Granta 117: Horror (Granta: The Magazine of New Writing)

Granta 117: Horror (Granta: The Magazine of New Writing)

John Freeman

Language: English

Pages: 256

ISBN: 1905881363

Format: PDF / Kindle (mobi) / ePub


It haunts us; it stalks us; it shapes us. It creeps into our dreams and, if we allow it, can plague our ponderings of the future. The same ‘monsters’ that lived under our childhood beds can reappear, alive and toothsome, in our adult lives. And perhaps most frightening of all: without reason or apology, one person’s fancy is another person’s torment. Granta 117 takes a stab at understanding the phenomenon that is horror.

With award-winning writing, Granta has illuminated the most complex issues of modern life. In 117, Stephen King writes of a retired judge who pays repeated visits to a patch of sand capable of predicting human mortality. Don DeLillo climbs into the head a moviegoer-turned-stalker. Joy Williams writes of a father with a grown son even stranger and less stable than he suspects. Rajesh Parameswaran presents us with a tiger who narrates its own escape from a zoo and its subsequent terrorizing of a neighborhood, while Daniel Alarcon explores the phenomenon of staged, high-camp blood baths. And Mark Doty ruminates on a close encounter between Walt Whitman and Bram Stoker. Also new work by Paul Auster, Will Self, and Julie Otsuka.

Come along. Hold tight. Get scared…

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was always the end of the day. The days had no names and this should not have mattered. But there was something unsettling in the anonymous week, not a sense of elemental time but of time emptied out. He walked up the stairs, near midnight, and it was here and now, night after night, that he became intensely conscious of the moment, approaching the third floor, slowing his pace, wary of rousing the neighbour’s rat-faced barking dog. Another end of another day. The previous day had just ended, it

wasn’t facing him directly, he was in her sightline. What would happen if she looked at him straight on, eye to eye? Is this the contact she feared, the look that triggers the action? Neither person moved, he thought. He nodded to her, absurdly. Her face and hands were still wet. She stood with one arm bent in front of her but it didn’t seem defensive to him. She was not fending, staving off. She was just caught in mid-motion, the other arm at her side, palm of hand flat against the wall. He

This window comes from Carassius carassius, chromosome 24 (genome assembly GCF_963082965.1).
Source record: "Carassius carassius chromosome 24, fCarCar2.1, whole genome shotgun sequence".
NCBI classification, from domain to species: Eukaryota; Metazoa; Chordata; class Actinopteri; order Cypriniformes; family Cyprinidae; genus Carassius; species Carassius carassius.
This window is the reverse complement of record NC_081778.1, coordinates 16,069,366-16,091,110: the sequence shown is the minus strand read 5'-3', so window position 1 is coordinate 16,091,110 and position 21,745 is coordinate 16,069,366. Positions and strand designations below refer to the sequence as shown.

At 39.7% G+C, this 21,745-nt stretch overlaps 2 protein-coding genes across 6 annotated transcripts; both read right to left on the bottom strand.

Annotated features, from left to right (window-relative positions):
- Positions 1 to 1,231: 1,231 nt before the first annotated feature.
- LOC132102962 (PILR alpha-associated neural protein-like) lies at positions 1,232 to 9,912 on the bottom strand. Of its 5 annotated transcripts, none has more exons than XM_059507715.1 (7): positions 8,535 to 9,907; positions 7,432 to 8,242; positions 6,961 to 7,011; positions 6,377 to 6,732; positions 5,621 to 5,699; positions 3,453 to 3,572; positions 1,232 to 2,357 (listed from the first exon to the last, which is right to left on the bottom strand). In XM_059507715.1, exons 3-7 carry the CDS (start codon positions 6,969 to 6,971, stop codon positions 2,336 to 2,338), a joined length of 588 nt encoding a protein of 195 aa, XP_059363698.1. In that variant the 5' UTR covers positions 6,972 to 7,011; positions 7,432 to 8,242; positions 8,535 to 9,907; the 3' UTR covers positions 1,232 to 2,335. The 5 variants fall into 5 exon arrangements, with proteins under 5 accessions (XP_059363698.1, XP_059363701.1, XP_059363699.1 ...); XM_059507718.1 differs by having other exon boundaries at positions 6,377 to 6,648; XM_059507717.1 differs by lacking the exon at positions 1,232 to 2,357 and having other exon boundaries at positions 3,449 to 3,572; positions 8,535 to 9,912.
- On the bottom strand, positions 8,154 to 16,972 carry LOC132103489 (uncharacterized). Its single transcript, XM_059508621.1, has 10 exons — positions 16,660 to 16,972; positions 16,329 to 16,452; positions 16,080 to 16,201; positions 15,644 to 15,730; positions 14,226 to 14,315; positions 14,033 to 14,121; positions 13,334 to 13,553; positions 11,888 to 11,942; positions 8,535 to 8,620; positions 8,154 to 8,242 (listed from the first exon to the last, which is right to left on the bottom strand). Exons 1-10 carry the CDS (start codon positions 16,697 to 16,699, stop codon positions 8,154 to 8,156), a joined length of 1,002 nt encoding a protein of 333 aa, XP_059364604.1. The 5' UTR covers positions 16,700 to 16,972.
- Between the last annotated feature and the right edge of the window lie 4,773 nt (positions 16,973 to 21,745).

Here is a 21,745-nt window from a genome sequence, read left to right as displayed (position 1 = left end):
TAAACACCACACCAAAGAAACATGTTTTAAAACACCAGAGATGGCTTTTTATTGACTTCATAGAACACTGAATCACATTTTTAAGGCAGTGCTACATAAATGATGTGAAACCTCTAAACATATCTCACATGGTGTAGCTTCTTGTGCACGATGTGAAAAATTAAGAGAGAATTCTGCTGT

juice or essence of Lethe, only the siphoning of my deathly blood. I listened to what the consultant said about red cell counts and white cell counts and platelets but these were only so many cubic nylon bags jumbled in the corridors of my mind; I heard her when she said the venesections – the beginning of a lifetime on the needle – needed to begin right away, that morning, at once. Now. In the Day Unit the dark vinyl chairs tip back at the press of a button and small footrests simultaneously

appears again with her lips (the whole of her face, actually) smeared with blood, holding the Mexican’s head in one hand. Which makes the other Mexican crazy; he pulls out a pistol, goes up and empties it into the girl, but of course the bullets don’t harm her at all, and Julie laughs contentedly before grabbing the guy’s shirt, pulling him towards her and tearing his throat open with a single bite. Young Reynolds and the black guy, who has recovered consciousness, are gaping at the scene. The

every room to purify the house. She remembers that they never spoke of him again. She does not remember asking your father, when he comes home from the pharmacy, what took him so long, or whom he talked to, or whether or not the pharmacist was pretty. She does not always remember his name. She remembers graduating from high school with high honours in Latin. She remembers how to say, ‘I came, I saw, I conquered.’ Veni, vidi, vici. She remembers how to say, ‘I have lost the day.’ Diem

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